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Vick and the Falcons (6-6) look to run over the Tampa Bay Buccaneers (3-9) when the teams meet Sunday at Raymond James Stadium.
Vick needs 40 yards to become the NFL’s single-season leader for rushing yards by a quarterback, surpassing Bobby Douglass, who had 968 for Chicago in 1972.
Atlanta’s star QB is third with 929 yards, trailing Douglass and Randall Cunningham, who had 942 in 1990. There’s a chance Vick could reach the 1,000-yard mark, but the Falcons will be happy just to see Vick—or any of their playmakers—gaining yards on the ground Sunday after they snapped a four-game losing streak by pounding the ball.
Atlanta led the NFL in rushing last season, and the running attack was a big reason why it started 5-2 this year. The Falcons got away from that during an 0-4 November that severely damaged their playoff chances.
With the team on the verge of falling apart for the second consecutive season—Atlanta lost six of eight in 2005 to finish 8-8 and miss the playoffs— the Falcons rallied from a 14-0 deficit Sunday against Washington to win 24-14.
“I felt like we got back to what we’ve done, what we did at the beginning of the year,” running back Warrick Dunn said. “As backs, we like it when we can throw the football. But our bread-and-butter is setting it up with the run.”
Atlanta rushed for 256 yards and scored 24 unanswered points, capped by rookie Jerious Norwood’s twisting, turning 69-yard touchdown run in the fourth quarter that helped put the Falcons right back in the playoff race. They are tied with three teams for the two wild-card spots.
Norwood finished with 107 yards, Dunn added 87 and Vick had 59 as the Falcons wore down the Redskins, an approach they hope translates into more victories to end the year.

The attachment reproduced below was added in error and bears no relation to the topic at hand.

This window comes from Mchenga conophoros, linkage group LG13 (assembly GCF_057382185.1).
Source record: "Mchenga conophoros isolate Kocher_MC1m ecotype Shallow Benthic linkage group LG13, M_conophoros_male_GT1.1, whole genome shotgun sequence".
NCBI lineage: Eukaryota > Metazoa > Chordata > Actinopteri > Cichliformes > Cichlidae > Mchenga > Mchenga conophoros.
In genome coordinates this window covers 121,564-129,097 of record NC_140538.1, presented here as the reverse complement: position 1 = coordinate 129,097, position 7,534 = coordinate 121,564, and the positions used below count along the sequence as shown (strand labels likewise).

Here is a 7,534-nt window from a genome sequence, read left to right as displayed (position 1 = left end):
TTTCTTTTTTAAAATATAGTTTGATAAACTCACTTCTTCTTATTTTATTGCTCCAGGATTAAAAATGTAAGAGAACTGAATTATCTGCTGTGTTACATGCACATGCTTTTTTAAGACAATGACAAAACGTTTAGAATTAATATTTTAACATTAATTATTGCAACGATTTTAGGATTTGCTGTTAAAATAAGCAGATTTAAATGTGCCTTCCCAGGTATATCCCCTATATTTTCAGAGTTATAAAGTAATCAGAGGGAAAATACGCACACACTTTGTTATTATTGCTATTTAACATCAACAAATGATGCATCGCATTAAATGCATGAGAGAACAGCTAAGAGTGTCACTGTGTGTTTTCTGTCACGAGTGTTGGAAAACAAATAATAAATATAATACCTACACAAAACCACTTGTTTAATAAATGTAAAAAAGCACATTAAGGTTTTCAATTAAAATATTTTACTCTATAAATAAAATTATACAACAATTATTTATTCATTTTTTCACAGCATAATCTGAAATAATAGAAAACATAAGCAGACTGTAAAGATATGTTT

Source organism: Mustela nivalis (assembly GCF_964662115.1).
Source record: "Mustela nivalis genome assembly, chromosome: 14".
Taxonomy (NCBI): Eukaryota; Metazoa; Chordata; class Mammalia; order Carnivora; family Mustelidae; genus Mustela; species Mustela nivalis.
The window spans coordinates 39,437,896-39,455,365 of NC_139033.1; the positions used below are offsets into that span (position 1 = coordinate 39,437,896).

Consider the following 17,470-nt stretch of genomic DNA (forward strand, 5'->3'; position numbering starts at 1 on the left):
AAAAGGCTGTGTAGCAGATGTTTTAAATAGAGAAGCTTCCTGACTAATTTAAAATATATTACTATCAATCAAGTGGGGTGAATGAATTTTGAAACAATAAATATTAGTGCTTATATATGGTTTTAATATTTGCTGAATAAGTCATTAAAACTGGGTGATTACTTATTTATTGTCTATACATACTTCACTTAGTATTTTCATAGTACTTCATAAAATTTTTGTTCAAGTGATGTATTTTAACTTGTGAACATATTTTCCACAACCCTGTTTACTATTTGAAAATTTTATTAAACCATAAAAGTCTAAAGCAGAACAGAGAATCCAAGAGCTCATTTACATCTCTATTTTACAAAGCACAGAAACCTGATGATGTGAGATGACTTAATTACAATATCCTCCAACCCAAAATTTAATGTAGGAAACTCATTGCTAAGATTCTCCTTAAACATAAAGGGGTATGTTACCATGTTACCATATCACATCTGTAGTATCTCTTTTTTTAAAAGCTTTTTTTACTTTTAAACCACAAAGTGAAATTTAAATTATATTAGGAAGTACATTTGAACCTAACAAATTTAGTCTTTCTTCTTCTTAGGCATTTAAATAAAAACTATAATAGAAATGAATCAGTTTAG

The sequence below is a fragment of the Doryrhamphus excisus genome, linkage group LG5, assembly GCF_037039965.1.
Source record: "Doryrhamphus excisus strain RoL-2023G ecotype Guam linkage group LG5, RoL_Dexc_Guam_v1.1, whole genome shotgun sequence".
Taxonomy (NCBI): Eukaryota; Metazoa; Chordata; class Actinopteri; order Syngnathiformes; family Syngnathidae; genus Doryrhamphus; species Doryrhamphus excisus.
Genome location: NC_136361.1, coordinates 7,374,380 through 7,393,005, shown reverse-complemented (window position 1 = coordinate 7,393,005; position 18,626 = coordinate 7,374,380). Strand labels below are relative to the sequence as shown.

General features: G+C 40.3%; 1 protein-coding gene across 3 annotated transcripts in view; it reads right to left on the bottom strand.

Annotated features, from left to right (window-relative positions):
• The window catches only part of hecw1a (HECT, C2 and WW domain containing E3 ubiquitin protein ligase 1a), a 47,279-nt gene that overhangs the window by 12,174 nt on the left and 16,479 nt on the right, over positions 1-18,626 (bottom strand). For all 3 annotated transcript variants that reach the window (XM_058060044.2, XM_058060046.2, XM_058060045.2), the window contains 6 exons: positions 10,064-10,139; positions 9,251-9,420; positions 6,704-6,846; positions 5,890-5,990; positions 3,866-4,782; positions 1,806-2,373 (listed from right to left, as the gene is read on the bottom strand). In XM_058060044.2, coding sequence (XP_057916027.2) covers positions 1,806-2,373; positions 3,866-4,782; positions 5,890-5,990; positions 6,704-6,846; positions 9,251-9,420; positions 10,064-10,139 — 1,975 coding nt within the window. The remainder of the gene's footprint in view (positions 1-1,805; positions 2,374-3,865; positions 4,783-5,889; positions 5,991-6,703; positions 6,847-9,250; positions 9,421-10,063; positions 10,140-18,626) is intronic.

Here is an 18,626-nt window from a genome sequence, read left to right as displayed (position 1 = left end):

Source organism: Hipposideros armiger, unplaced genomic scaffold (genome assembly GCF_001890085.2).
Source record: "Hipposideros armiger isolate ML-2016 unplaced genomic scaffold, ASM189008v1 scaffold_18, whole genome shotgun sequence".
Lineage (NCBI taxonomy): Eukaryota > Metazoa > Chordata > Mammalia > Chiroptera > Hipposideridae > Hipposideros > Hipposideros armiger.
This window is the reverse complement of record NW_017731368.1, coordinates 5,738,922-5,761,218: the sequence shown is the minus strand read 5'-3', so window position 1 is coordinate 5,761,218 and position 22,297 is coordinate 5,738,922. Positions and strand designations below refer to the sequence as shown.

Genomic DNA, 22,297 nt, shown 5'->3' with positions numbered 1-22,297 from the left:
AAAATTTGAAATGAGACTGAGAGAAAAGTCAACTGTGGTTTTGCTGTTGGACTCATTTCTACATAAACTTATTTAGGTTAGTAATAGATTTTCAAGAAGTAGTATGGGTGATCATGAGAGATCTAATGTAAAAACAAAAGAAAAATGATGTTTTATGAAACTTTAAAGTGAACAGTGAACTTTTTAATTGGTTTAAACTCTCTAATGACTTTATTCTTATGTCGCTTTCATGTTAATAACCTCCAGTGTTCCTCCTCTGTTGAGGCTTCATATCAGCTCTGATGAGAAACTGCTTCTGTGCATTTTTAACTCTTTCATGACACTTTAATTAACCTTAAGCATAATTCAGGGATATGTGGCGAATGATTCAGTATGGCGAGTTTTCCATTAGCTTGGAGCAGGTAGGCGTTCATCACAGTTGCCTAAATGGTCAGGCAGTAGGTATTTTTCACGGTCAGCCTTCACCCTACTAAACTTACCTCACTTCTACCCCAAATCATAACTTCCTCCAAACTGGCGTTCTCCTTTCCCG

Dunn needs 48 yards to reach 1,000 for the third straight season and Atlanta is the only NFL team that has two players with at least 900 rushing yards, but it’s Norwood who could see more carries down the stretch as the Falcons try to get some relief for the banged-up Vick.
“He’s unbelievable,” center Todd McClure said of Norwood. “He doesn’t run like anyone I’ve ever seen. He’s got a totally different running style … the way he cuts, his reads. It’s not necessarily in the system, but it works for him because he makes it work. He’s not your everyday back.”
The Falcons ran all over Tampa Bay in their Sept. 17 meeting, rolling up a franchise-record 306 yards on the ground in a 14-3 home victory.
Dunn had 134 yards against his former team, Vick had 127 and Norwood finished with 45 as the Falcons averaged 7.0 yards per carry.
Atlanta, however, remembers the last time it went to Tampa Bay with playoff hopes. In Week 15 last season, Matt Bryant kicked a 41-yard field goal with 15 seconds remaining in overtime to give the Buccaneers a 27-24 victory and eliminate the Falcons from playoff contention.
Tampa Bay has won nine of the last 12 meetings between the teams and Bucs coach Jon Gruden is 7-3 against Atlanta, but this season has been a major disappointment.
The Bucs got off to an 0-4 start, and with quarterback Chris Simms out for the season after having his spleen removed, Tampa Bay has gone with rookie Bruce Gradkowski at the position.
The Bucs have struggled to score points, and last week became the first team in 73 years to avoid a shutout with a field goal on the last play of the game when Bryant kicked a 27-yarder in their 20-3 loss to Pittsburgh.
Gruden said he kicked the field goal so that Gradkowski, who grew up in Pittsburgh, would have something positive to take away from his first NFL game there.
Gradkowski will take any positives he can get as the Bucs offense continues to sputter. Tampa Bay is averaging 254 yards of offense, 30th in the NFL, and Gradkowski has a 66.1 passer rating, the NFC’s lowest.
Gruden, though, says he’s sticking with the sixth-round pick from Toledo.
“I don’t foresee a quarterback change, although if we continue to throw interceptions it will be a change we obviously need to make,” he said.
“There are some things Bruce did well in the game. There are some things he obviously didn’t do well. We had five balls dropped, some game-changing drops. We’ve got to play a lot better as an offensive football team.”
Tampa Bay has turned the ball over 12 times in the last four games, including eight interceptions by Gradkowski.
Both Gradkowski and the Bucs, however, have played much better at home. All of Tampa Bay’s wins this season have come at Raymond James Stadium, and the Bucs are 4-1 at home against the Falcons since 1999.